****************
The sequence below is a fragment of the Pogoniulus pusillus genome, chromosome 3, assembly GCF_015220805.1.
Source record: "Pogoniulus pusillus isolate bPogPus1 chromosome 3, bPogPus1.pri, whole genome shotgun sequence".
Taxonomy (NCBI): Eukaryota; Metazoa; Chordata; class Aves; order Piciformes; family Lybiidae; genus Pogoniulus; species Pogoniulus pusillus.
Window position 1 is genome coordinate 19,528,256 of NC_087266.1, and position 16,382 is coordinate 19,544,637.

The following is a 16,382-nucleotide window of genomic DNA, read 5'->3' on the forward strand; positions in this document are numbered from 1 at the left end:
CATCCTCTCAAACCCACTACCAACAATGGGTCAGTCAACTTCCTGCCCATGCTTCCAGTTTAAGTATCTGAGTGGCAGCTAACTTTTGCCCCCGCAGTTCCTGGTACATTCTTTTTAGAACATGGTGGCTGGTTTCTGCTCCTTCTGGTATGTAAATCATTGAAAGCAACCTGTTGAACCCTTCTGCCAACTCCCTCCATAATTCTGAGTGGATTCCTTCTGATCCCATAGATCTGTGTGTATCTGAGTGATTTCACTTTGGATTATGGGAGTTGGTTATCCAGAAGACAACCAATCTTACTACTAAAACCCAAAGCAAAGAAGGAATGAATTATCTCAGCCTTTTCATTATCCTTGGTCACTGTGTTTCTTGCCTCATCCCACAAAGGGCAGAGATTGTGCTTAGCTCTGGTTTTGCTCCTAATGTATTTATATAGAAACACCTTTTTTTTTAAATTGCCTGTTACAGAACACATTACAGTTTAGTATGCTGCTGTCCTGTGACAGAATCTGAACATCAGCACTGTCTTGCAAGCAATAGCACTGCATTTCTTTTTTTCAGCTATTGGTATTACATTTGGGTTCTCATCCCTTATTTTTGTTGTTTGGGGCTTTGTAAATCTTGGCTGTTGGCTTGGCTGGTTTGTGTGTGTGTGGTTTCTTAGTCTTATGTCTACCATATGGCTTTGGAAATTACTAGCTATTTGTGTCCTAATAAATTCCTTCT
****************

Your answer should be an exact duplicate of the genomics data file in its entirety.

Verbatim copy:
The sequence below is a fragment of the Pogoniulus pusillus genome, chromosome 3, assembly GCF_015220805.1.
Source record: "Pogoniulus pusillus isolate bPogPus1 chromosome 3, bPogPus1.pri, whole genome shotgun sequence".
Taxonomy (NCBI): Eukaryota; Metazoa; Chordata; class Aves; order Piciformes; family Lybiidae; genus Pogoniulus; species Pogoniulus pusillus.
Window position 1 is genome coordinate 19,528,256 of NC_087266.1, and position 16,382 is coordinate 19,544,637.

The following is a 16,382-nucleotide window of genomic DNA, read 5'->3' on the forward strand; positions in this document are numbered from 1 at the left end:
CATCCTCTCAAACCCACTACCAACAATGGGTCAGTCAACTTCCTGCCCATGCTTCCAGTTTAAGTATCTGAGTGGCAGCTAACTTTTGCCCCCGCAGTTCCTGGTACATTCTTTTTAGAACATGGTGGCTGGTTTCTGCTCCTTCTGGTATGTAAATCATTGAAAGCAACCTGTTGAACCCTTCTGCCAACTCCCTCCATAATTCTGAGTGGATTCCTTCTGATCCCATAGATCTGTGTGTATCTGAGTGATTTCACTTTGGATTATGGGAGTTGGTTATCCAGAAGACAACCAATCTTACTACTAAAACCCAAAGCAAAGAAGGAATGAATTATCTCAGCCTTTTCATTATCCTTGGTCACTGTGTTTCTTGCCTCATCCCACAAAGGGCAGAGATTGTGCTTAGCTCTGGTTTTGCTCCTAATGTATTTATATAGAAACACCTTTTTTTTTAAATTGCCTGTTACAGAACACATTACAGTTTAGTATGCTGCTGTCCTGTGACAGAATCTGAACATCAGCACTGTCTTGCAAGCAATAGCACTGCATTTCTTTTTTTCAGCTATTGGTATTACATTTGGGTTCTCATCCCTTATTTTTGTTGTTTGGGGCTTTGTAAATCTTGGCTGTTGGCTTGGCTGGTTTGTGTGTGTGTGGTTTCTTAGTCTTATGTCTACCATATGGCTTTGGAAATTACTAGCTATTTGTGTCCTAATAAATTCCTTCT